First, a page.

Itsuo Inouye, Associated Press
MILAN — Global stocks staged a minor recovery Friday after the U.S. government said businesses were restocking their shelves faster than analysts expected, coming on the heels of a surprise Chinese rate cut.
The U.S. Commerce Department's announcement that wholesale inventories grew faster than expected in April went some way to turn round an overall down market.
The Dow Jones industrial, after falling 63 points in the morning, was up 29 points, or 0.23 percent, at 12,435.
European markets, meanwhile, stemmed earlier losses but failed to finish the day in positive territory. Britain's FTSE 100 closed down 0.23 percent to 5,435. Germany's DAX lost 0.22 percent to 6,130 and France's CAC-40 fell 0.63 percent to 3,051.
Before the Commerce Department's news, markets had reacted with in disappointment to Ben Bernanke's lack of indication about what the Fed might do in response to a slowdown in hiring. The 69,000 jobs created in May were the fewest in a year. Not even a decision to cut Chinese interest rates could raise the market gloom.
"Clearly sentiment is all over the place," said Chris Weston of IG Markets.
Francis Lun, managing director of Lyncean Holdings in Hong Kong, said markets were "slightly disappointed" that Bernanke had not said the Fed would extend its Treasury bond-buying program, known as quantitative easing. The program injects money into the financial system, lowering interest rates to spur lending and growth.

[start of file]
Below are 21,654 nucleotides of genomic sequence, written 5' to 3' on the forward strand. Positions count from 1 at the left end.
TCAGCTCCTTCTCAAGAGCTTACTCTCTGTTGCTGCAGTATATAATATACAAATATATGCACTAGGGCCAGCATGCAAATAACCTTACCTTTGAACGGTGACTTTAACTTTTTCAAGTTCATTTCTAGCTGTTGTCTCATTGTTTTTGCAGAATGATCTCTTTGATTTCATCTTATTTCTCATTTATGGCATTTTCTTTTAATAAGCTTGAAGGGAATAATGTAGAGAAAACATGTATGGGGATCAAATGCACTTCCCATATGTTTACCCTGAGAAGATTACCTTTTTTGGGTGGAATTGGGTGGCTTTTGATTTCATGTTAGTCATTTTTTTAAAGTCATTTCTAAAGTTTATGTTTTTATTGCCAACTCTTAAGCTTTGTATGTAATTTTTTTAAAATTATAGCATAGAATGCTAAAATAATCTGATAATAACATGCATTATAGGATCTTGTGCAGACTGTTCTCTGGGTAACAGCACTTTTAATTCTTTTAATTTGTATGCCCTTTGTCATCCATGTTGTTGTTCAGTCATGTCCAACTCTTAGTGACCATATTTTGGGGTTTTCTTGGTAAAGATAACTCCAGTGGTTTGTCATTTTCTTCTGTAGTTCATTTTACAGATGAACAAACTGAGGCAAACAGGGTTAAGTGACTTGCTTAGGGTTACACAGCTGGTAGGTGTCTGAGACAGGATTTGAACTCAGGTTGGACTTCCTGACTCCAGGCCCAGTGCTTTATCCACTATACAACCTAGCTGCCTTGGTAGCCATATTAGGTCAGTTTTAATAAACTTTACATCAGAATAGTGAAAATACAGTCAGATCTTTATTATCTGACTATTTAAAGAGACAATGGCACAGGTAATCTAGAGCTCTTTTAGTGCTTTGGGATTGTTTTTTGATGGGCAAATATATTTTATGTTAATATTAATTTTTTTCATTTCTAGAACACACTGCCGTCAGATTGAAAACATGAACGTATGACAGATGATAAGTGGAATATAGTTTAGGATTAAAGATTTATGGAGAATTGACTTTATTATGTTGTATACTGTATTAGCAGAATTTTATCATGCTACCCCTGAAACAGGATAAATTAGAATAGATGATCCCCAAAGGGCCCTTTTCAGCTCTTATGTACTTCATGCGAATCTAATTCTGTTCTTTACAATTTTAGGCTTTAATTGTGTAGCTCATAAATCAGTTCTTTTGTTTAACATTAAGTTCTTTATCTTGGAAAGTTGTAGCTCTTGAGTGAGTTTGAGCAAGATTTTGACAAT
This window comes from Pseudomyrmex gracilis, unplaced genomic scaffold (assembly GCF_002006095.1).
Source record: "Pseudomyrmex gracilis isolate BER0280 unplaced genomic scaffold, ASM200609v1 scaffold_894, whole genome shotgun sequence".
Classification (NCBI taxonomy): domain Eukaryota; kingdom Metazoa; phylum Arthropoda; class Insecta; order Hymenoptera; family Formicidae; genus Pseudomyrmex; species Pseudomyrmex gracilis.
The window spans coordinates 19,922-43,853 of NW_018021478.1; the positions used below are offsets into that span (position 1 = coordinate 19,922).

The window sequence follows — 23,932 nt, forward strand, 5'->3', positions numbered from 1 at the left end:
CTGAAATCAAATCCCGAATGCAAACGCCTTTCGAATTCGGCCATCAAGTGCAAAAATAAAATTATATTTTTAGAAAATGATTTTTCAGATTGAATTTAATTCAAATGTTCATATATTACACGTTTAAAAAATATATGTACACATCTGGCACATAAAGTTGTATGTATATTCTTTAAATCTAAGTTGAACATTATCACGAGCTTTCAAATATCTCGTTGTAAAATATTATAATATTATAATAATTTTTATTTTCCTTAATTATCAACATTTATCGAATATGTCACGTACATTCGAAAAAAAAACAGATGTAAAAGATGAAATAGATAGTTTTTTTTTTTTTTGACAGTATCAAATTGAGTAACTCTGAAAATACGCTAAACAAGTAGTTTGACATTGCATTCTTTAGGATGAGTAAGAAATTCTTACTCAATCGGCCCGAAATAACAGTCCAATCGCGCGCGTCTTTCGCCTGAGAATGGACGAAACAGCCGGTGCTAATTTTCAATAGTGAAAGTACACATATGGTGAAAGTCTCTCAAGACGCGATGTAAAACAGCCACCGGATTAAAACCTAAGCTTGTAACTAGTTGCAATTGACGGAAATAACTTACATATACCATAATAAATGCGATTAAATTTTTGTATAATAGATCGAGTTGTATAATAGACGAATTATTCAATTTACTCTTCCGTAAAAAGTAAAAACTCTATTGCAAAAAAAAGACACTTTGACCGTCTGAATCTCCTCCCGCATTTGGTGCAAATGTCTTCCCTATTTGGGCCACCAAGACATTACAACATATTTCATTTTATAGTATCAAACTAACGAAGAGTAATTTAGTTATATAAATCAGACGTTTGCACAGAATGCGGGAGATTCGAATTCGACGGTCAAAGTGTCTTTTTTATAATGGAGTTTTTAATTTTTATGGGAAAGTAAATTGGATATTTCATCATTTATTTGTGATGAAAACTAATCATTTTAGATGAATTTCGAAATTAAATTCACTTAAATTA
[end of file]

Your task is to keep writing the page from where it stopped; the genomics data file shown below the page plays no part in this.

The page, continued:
"The economy is slowing much faster than people expected," he said.
China has rolled out a series of measures to stimulate the economy after growth fell to a nearly three-year low of 8.1 percent in the first quarter and April factory output grew at its slowest rate since the 2008 crisis. Private sector analysts expect this quarter's growth to fall further.
Investor concerns remained focused on Europe, where a lingering financial crisis has infected Spain and its banks.
Expectations are rising that Spain's leaders will have to seek an international bailout for banks, which credit agency Fitch estimates could reach €100 billion ($126 billion). Amid reports that Spain could ask for financial aid this weekend, the government on Friday said it would wait for results from independent reports on the financing needs of its banks. Those reports are due by June 21 at the latest.
Benchmark oil for July delivery was down $2.59 to $82.24 per barrel in electronic trading on the New York Mercantile Exchange. The contract fell 20 cents to finish at $84.82 per barrel in New York.
In currencies, the euro fell to $1.2451 from $1.2601 late Thursday in New York. The dollar fell to 79.38 yen from 79.68 yen.
Mainland Chinese shares lost ground, with the benchmark Shanghai Composite Index falling for a fifth straight trading day, shedding 0.5 percent, or 11.68 points, to 2,281.45, the lowest closing in more than two months.
Elsewhere in Asia, Japan's Nikkei 225 index fell 2.1 percent to close at 8,459.26. South Korea's Kospi dropped 0.7 percent to 1,835.64.
Pamela Sampson in Bangkok and Fu Ting in Shanghai contributed to this report.
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